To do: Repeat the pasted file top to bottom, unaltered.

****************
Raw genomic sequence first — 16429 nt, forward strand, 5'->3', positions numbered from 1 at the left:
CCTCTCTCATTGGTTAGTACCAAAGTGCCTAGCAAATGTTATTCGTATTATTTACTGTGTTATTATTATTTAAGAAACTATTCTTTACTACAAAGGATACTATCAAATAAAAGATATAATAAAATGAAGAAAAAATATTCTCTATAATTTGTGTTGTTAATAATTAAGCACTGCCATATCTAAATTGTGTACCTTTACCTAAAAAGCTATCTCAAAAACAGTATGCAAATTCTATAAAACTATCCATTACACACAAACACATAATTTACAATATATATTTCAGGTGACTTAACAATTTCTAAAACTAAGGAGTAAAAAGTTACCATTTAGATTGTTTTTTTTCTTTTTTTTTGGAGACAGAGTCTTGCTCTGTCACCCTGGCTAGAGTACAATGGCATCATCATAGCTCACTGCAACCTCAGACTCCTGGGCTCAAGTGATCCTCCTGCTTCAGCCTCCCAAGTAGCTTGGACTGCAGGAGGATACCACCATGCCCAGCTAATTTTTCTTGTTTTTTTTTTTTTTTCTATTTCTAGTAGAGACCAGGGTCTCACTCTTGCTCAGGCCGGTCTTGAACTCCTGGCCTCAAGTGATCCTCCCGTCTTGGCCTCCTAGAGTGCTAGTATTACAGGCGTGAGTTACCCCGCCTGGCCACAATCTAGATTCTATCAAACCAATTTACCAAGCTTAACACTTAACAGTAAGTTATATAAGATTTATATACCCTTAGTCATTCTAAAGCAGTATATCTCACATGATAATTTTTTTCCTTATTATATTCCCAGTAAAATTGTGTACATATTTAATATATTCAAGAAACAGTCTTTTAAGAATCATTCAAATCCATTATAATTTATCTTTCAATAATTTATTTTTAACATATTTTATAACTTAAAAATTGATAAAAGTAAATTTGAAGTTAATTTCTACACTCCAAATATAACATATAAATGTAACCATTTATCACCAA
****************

Raw genomic sequence first — 16429 nt, forward strand, 5'->3', positions numbered from 1 at the left:
CCTCTCTCATTGGTTAGTACCAAAGTGCCTAGCAAATGTTATTCGTATTATTTACTGTGTTATTATTATTTAAGAAACTATTCTTTACTACAAAGGATACTATCAAATAAAAGATATAATAAAATGAAGAAAAAATATTCTCTATAATTTGTGTTGTTAATAATTAAGCACTGCCATATCTAAATTGTGTACCTTTACCTAAAAAGCTATCTCAAAAACAGTATGCAAATTCTATAAAACTATCCATTACACACAAACACATAATTTACAATATATATTTCAGGTGACTTAACAATTTCTAAAACTAAGGAGTAAAAAGTTACCATTTAGATTGTTTTTTTTCTTTTTTTTTGGAGACAGAGTCTTGCTCTGTCACCCTGGCTAGAGTACAATGGCATCATCATAGCTCACTGCAACCTCAGACTCCTGGGCTCAAGTGATCCTCCTGCTTCAGCCTCCCAAGTAGCTTGGACTGCAGGAGGATACCACCATGCCCAGCTAATTTTTCTTGTTTTTTTTTTTTTTTCTATTTCTAGTAGAGACCAGGGTCTCACTCTTGCTCAGGCCGGTCTTGAACTCCTGGCCTCAAGTGATCCTCCCGTCTTGGCCTCCTAGAGTGCTAGTATTACAGGCGTGAGTTACCCCGCCTGGCCACAATCTAGATTCTATCAAACCAATTTACCAAGCTTAACACTTAACAGTAAGTTATATAAGATTTATATACCCTTAGTCATTCTAAAGCAGTATATCTCACATGATAATTTTTTTCCTTATTATATTCCCAGTAAAATTGTGTACATATTTAATATATTCAAGAAACAGTCTTTTAAGAATCATTCAAATCCATTATAATTTATCTTTCAATAATTTATTTTTAACATATTTTATAACTTAAAAATTGATAAAAGTAAATTTGAAGTTAATTTCTACACTCCAAATATAACATATAAATGTAACCATTTATCACCAA